Contradictions in Shulchan Aruch II

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By: Rabbi Ari Enkin

Is There an Obligation for a Man to cover his head?

In Shulchan Aruch OC 2:6, it says: “It is forbidden to walk in an upright posture and one must not walk four cubits with one’s head uncovered.”

This seems to imply that it is halachically forbidden for one to walk around bareheaded. So too, it appears that the prohibition of going bareheaded has nothing to do with prayer. He also seems to imply that it is halachically forbidden to ever be bareheaded in the Beit Yosef, OC 8.

On the other hand, in OC 91:3, the Shulchan Aruch writes: “Some say that it is forbidden to say God’s name with an uncovered head…And some say we should protest those who enter the synagogue with an uncovered head.” This seems to imply that a covered head is only required when reciting a blessing or prayer of some sort, and that there is no true requirement to cover one’s head at other times. This is also implied in OC 91:5, 6.

How do we reconcile this apparent contradiction?

This contradiction is noted by the Magen Avraham (OC 91:3) who writes that the Shulchan Aruch’s ruling in OC 2 is not a halachic requirement, but rather “middat chassidut”, a preferred practice for those who endeavor to be more pious. On the other hand, in OC 91, the Shulchan Aruch is discussing the actual halacha.

The Pri Megadim (E.A. 3, also cited in the Biur Halacha 91) suggests that the first ruling refers to those who walk more than four cubits, whereas the second ruling refers even to one standing in one place.

Normative halacha, however, requires one to cover one’s head at all times, (Taz, OC 8:3) unless extenuating circumstances require on to go bareheaded.

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And on to a similar topic:

What is the Status of one who Recited a Blessing with his Head Uncovered?

In OC 91:3, the Shulchan Aruch writes: “Some say that it is forbidden to mention God’s name with an uncovered head. Some say that one should protest those who enter synagogue bareheaded.” This seems to imply that it is preferable not to mention God’s name if one’s head is uncovered, though it is not truly forbidden.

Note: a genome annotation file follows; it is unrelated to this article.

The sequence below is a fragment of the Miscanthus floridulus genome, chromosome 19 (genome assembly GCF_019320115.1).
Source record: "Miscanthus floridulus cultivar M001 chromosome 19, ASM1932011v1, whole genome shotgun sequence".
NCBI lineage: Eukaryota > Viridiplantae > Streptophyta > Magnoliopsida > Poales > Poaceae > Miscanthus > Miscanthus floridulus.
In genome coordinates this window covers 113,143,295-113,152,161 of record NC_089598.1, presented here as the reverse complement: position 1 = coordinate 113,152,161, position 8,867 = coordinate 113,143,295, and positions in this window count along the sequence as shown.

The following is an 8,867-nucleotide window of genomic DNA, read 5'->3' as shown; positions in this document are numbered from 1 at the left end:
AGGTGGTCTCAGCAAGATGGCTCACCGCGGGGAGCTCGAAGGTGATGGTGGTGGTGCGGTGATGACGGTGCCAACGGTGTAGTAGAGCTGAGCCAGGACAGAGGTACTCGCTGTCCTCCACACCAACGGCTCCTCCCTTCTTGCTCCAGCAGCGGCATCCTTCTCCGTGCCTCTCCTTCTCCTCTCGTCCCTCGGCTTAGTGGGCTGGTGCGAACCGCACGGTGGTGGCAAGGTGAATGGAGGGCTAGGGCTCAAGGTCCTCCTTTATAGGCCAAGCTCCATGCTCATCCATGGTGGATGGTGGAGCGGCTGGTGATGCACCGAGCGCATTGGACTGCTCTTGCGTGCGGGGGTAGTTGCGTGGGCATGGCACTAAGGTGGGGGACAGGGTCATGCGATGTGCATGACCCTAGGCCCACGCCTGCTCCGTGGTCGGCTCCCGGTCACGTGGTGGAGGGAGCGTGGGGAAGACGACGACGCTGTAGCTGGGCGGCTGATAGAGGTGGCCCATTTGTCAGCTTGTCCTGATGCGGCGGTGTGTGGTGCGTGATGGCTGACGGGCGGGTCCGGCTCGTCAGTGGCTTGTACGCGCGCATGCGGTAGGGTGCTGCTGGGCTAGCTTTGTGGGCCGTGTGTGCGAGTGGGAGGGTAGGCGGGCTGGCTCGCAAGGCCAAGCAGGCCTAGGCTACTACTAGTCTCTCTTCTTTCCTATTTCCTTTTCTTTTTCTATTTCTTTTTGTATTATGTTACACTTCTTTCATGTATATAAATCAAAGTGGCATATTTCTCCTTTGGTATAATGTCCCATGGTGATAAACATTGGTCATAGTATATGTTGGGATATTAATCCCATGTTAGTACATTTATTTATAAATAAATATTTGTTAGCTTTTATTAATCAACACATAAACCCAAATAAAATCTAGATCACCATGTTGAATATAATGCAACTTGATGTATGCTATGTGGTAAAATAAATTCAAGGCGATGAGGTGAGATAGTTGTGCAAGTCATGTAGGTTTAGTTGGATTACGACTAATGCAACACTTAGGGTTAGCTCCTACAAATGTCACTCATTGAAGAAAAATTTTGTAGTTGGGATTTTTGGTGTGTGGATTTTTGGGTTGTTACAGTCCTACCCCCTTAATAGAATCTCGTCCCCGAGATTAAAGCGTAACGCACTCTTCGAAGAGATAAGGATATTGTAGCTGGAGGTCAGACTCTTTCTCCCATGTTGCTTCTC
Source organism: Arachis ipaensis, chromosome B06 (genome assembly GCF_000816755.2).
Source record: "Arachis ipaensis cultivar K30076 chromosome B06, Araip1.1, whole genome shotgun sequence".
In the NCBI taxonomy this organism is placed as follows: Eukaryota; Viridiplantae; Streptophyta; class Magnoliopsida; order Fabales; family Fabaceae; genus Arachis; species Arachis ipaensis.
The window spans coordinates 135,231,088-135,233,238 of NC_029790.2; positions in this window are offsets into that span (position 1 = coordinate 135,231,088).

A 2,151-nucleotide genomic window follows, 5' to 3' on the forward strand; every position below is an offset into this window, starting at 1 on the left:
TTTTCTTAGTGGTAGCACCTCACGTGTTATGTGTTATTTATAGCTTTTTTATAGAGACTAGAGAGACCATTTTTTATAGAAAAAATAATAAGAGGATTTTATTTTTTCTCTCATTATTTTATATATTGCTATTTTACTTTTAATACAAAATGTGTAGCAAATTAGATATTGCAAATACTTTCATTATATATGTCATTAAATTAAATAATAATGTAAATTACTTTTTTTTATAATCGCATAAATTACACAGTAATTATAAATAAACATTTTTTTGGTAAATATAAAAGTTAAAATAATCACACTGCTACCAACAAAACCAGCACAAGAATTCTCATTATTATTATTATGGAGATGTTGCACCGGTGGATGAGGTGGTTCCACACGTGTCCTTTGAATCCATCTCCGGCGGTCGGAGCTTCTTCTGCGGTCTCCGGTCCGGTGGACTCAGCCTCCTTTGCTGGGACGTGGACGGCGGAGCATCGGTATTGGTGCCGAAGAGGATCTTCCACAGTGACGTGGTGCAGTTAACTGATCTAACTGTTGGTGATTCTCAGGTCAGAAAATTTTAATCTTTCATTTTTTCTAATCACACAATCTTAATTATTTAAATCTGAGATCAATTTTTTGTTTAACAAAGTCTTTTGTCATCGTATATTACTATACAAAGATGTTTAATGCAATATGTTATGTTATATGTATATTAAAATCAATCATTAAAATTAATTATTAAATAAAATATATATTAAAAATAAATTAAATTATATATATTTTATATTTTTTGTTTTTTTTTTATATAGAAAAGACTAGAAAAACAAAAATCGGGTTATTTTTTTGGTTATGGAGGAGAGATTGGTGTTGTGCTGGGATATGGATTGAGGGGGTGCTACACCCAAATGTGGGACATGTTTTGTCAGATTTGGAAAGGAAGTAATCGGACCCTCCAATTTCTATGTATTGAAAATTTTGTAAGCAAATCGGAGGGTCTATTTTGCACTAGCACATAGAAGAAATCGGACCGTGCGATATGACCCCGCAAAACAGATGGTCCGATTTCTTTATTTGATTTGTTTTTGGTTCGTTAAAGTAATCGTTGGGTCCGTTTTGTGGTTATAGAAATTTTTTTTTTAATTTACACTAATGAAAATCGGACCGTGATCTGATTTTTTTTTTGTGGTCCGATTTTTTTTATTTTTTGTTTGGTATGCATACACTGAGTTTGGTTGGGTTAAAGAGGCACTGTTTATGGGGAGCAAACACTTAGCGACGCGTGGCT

On the other hand, in OC 206:3 the Shulchan Aruch writes: “Even if one is not naked but if ‘one’s heart sees one’s nakedness’ or one’s head is uncovered, it is forbidden to recite a blessing”. This clearly says that reciting a blessing with one’s head uncovered is completely forbidden.

Furthermore, in OC 91:5, the Shulchan Aruch writes: “One should not stand [to recite the Shemoneh Esrei] with one’s purse, nor with an uncovered head…”. This seems to imply that only reciting Shemoneh Esrei with an uncovered head is forbidden but that reciting other prayers bareheaded might be acceptable. Or perhaps “mentioning God’s name”, such as in the course of conversation, is acceptable but reciting it in the course of a blessing is forbidden?

How do we reconcile these contradictions?

…..accepting ideas!

 

 

 

 

About Ari Enkin

Rabbi Ari N. Enkin, a resident of Ramat Beit Shemesh, is a researcher and writer of contemporary halachic issues. He is the author of the “Dalet Amot of Halacha” series (8 volumes), Rabbinic Director of United with Israel and a RA"M at a number of yeshivot. www.rabbienkin.com

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